Last weekend, I also had the chance to revisit the Ghibli saloon, this time specced to the brim with that rather lovely Poltrona Frau leather and wood that didn’t look like it had been taken off the kitchen cabinet door of a 1970’s Winnebago. The styling, unfortunately, was still the same. As a result, I’d actually prefer the facelifted XF’s cabin, which gives the appearance of being a few classes above the Maserati’s, although I actually consider the XF’s interior the weakest of the current Jaguar range.

    2. Maserati interiors are so difficult to get right. I once drove well out of my way to North London to look, seriously, at a QP IV. I know some don’t like Giugiaro’s efforts there, but I’ve always liked the outside, plus the idea of the V8. The inside was in fine condition with nice, soft cream leather (although I wondered how clean I could keep it). However it had a truly horrible shiny riveted wood steering wheel and the ‘signature’ Maserati clock. The presence of these two items meant that I didn’t bother asking for the salesman to move a couple of cars st that I could test drive it. Maybe I could have prised the clock off the dashboard and replaced it with something classier from Argos, but the airbag wheel would have been very difficult to deal with (furry pink cover?). I hoped that Maserati had sorted themselves out in this department.

    3. Kris. Quite right. My typo and since, in the Giugiaro/Gandini/Blur/Oasis/United/City/Snails/Oysters playground game, I’ve grown more in favour of Gandini in my old age, I’m glad you pointed that out. Although you might say that I’d have done him more favours if I had stood uncorrected!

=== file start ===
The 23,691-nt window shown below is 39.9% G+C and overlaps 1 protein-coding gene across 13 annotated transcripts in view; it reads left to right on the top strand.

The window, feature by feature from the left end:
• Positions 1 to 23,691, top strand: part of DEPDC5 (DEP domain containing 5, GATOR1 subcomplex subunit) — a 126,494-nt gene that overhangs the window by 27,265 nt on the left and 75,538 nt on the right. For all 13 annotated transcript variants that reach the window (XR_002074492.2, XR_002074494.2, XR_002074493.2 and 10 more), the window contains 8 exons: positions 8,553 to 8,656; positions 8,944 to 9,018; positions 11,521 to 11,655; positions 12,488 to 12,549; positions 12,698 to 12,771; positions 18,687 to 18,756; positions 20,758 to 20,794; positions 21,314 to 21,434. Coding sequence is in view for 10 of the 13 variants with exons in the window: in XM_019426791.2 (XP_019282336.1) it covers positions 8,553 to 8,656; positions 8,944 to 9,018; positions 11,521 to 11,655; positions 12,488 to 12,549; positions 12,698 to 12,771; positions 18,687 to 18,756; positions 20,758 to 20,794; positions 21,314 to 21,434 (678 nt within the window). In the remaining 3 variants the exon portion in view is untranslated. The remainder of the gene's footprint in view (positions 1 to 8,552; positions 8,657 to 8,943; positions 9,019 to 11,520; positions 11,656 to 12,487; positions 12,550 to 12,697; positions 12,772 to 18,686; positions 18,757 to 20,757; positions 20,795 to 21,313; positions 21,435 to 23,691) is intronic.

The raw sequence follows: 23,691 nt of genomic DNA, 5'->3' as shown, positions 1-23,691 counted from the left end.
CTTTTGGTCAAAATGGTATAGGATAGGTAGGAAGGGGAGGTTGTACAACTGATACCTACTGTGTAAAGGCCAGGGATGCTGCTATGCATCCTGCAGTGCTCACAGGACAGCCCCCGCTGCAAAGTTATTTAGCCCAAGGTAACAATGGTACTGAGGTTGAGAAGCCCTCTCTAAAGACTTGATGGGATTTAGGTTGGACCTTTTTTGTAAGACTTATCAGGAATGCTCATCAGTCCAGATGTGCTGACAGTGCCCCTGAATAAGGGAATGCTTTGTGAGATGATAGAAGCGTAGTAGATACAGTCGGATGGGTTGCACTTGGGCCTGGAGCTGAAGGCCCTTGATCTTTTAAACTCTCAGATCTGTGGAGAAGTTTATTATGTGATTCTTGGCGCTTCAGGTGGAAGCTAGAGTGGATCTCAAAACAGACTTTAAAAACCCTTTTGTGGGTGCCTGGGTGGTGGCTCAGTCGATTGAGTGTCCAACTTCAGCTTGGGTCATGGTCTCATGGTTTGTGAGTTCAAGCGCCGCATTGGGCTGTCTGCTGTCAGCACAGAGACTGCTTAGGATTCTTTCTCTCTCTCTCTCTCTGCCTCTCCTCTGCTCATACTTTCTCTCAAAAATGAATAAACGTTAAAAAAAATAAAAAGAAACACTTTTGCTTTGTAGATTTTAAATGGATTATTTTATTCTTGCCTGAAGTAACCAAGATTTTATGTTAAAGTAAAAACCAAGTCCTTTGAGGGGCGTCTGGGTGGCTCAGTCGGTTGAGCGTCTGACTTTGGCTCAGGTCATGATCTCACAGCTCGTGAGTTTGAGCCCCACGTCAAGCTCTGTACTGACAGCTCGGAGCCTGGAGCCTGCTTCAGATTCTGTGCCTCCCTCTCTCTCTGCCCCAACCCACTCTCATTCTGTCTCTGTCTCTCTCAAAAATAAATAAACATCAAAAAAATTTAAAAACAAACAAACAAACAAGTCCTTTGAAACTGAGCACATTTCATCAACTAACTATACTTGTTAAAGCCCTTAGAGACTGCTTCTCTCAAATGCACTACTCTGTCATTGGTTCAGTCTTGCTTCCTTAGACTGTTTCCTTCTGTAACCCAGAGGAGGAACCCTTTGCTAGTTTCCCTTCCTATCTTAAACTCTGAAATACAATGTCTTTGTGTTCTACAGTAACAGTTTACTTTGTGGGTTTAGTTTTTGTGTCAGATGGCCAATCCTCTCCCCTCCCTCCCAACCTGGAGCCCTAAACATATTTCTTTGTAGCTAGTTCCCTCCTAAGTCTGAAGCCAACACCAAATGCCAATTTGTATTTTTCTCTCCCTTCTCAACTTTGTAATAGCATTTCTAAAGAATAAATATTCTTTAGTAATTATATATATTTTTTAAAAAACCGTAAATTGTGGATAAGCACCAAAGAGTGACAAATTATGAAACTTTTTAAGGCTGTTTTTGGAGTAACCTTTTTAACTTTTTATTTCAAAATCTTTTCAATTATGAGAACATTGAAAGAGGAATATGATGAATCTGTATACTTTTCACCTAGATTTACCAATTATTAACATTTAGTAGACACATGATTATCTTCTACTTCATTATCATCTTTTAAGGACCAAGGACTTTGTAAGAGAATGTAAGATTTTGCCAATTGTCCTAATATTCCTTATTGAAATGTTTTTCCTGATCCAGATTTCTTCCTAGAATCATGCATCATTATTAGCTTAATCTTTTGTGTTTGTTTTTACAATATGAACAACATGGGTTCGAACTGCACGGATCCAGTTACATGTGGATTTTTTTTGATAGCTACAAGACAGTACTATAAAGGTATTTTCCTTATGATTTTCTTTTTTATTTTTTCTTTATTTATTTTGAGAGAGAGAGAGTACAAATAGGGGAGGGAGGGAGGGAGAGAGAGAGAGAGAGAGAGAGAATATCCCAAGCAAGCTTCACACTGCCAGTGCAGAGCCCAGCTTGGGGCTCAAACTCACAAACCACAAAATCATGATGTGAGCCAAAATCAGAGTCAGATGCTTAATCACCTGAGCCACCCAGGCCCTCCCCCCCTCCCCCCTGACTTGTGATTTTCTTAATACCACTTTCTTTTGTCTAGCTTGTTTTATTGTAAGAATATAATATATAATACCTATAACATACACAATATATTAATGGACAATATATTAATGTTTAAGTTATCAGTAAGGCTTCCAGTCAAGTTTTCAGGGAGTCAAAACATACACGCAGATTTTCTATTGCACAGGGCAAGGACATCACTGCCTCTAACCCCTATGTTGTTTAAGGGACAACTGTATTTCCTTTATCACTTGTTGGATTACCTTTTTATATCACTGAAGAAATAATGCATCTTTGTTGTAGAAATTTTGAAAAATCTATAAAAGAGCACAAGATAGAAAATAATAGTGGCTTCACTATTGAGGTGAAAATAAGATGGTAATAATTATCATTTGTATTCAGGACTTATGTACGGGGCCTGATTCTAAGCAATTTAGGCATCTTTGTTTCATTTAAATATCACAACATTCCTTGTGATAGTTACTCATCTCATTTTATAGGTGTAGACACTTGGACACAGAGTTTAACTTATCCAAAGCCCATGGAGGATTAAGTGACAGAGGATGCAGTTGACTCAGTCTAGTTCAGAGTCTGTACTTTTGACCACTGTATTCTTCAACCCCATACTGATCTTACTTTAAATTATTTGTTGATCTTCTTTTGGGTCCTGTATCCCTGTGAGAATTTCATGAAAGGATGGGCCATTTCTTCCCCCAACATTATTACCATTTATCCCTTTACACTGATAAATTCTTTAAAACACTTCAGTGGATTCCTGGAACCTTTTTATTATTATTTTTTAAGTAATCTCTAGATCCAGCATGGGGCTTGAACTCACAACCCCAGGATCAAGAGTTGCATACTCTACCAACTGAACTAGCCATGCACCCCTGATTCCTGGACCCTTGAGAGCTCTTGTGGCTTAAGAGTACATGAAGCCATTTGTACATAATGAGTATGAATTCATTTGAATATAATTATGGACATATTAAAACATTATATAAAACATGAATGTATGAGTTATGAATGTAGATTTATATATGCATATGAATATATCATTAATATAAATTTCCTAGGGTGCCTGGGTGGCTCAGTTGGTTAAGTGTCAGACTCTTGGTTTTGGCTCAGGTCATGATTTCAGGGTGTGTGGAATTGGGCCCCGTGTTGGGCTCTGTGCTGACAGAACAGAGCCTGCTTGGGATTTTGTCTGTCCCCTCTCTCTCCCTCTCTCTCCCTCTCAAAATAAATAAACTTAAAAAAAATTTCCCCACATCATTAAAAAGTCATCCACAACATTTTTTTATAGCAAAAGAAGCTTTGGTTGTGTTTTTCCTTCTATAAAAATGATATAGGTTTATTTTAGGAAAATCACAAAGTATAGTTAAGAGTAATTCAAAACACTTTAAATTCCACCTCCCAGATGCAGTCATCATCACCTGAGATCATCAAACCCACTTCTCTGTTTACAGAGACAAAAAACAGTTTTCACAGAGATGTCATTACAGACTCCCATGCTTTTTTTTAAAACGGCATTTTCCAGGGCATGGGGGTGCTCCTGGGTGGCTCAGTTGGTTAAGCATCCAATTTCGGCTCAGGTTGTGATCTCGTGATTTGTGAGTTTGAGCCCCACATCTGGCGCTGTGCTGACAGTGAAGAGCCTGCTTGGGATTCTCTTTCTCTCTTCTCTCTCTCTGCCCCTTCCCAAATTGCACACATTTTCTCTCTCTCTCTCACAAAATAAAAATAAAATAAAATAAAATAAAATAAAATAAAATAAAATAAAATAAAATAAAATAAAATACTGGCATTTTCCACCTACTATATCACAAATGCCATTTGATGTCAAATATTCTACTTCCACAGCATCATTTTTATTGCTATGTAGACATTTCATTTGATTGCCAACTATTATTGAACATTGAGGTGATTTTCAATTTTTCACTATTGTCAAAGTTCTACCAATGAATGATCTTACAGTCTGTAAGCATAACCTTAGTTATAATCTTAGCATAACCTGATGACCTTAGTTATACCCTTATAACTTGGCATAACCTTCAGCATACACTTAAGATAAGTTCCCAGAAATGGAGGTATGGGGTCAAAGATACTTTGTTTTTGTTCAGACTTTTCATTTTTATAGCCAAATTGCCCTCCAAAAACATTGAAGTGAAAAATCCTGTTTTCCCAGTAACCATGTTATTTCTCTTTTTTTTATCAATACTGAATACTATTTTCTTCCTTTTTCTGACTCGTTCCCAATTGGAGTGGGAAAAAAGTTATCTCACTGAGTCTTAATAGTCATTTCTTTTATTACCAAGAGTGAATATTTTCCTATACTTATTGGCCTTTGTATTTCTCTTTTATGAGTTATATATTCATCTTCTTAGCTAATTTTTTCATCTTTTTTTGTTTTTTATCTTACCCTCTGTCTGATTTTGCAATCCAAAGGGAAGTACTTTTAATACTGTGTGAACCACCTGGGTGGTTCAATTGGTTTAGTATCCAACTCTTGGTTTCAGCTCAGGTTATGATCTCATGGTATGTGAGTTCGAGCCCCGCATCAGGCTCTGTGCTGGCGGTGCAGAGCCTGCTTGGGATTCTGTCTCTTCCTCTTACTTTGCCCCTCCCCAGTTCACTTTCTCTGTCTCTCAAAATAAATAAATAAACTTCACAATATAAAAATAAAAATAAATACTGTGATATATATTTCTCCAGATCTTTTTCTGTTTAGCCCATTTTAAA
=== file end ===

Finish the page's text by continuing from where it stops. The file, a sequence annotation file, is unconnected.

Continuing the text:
Giugiaro’s III dash looks a suitable mixture of louche and important, unlike this :

      Maserati Quattroporte 3.2i V8 Evoluzione (1998)

    4. Oh dear. That’s quite a bit more unpleasant than I remembered it, yet still more charming than the current Maserati saloons’ cockpits.

      Isn’t it curious how the De Tomaso years left such a long-lasting legacy when it came to Maserati’s interiors? All that clock business is, after all, considered a core component of the Maserati “DNA”, despite all that uneasiness associated with Alejandro’s reign in nearly every other regard.

      Another anecdote coming to mind is in connection with yet another Maserati comeback car, the 3200 GT. That was the first Maserati to be guided by Luca di Montezemolo (the second and last being Quattroporte V), and an interview he lamented the complications resulting from its interior being designed by people “who usually do Lancias”, and how he had to demand constant tinkering before reaching an agreeable design. I doubt Lorenzo Ramaciotti was equally persistent during the genesis of Quattroporte VI/Ghibli saloon.

    5. LdM : What’s this the dashboard isn’t finished
      Person Who Usually Does Lancias : But Duca, what do you mean?